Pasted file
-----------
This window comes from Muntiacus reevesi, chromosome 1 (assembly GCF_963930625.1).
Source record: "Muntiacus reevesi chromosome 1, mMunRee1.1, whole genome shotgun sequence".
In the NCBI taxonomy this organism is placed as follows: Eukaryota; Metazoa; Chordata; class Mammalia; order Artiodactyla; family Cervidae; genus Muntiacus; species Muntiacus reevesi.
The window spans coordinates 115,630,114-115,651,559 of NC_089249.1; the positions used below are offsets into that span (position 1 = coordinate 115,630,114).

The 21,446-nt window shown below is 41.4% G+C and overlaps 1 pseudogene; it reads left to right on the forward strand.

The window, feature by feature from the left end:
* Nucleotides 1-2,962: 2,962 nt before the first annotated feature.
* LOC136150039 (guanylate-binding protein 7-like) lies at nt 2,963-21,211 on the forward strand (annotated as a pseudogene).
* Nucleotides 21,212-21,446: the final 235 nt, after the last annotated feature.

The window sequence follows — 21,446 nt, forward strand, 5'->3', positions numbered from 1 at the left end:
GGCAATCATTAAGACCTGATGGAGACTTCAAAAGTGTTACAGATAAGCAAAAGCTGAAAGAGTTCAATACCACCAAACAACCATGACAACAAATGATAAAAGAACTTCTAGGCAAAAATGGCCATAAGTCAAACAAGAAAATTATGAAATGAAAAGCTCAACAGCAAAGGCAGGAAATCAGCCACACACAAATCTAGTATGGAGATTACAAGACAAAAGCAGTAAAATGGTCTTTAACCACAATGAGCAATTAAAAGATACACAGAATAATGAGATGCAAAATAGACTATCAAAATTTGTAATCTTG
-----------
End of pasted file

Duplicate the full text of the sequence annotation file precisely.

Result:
This window comes from Muntiacus reevesi, chromosome 1 (assembly GCF_963930625.1).
Source record: "Muntiacus reevesi chromosome 1, mMunRee1.1, whole genome shotgun sequence".
In the NCBI taxonomy this organism is placed as follows: Eukaryota; Metazoa; Chordata; class Mammalia; order Artiodactyla; family Cervidae; genus Muntiacus; species Muntiacus reevesi.
The window spans coordinates 115,630,114-115,651,559 of NC_089249.1; the positions used below are offsets into that span (position 1 = coordinate 115,630,114).

The 21,446-nt window shown below is 41.4% G+C and overlaps 1 pseudogene; it reads left to right on the forward strand.

The window, feature by feature from the left end:
* Nucleotides 1-2,962: 2,962 nt before the first annotated feature.
* LOC136150039 (guanylate-binding protein 7-like) lies at nt 2,963-21,211 on the forward strand (annotated as a pseudogene).
* Nucleotides 21,212-21,446: the final 235 nt, after the last annotated feature.

The window sequence follows — 21,446 nt, forward strand, 5'->3', positions numbered from 1 at the left end:
GGCAATCATTAAGACCTGATGGAGACTTCAAAAGTGTTACAGATAAGCAAAAGCTGAAAGAGTTCAATACCACCAAACAACCATGACAACAAATGATAAAAGAACTTCTAGGCAAAAATGGCCATAAGTCAAACAAGAAAATTATGAAATGAAAAGCTCAACAGCAAAGGCAGGAAATCAGCCACACACAAATCTAGTATGGAGATTACAAGACAAAAGCAGTAAAATGGTCTTTAACCACAATGAGCAATTAAAAGATACACAGAATAATGAGATGCAAAATAGACTATCAAAATTTGTAATCTTG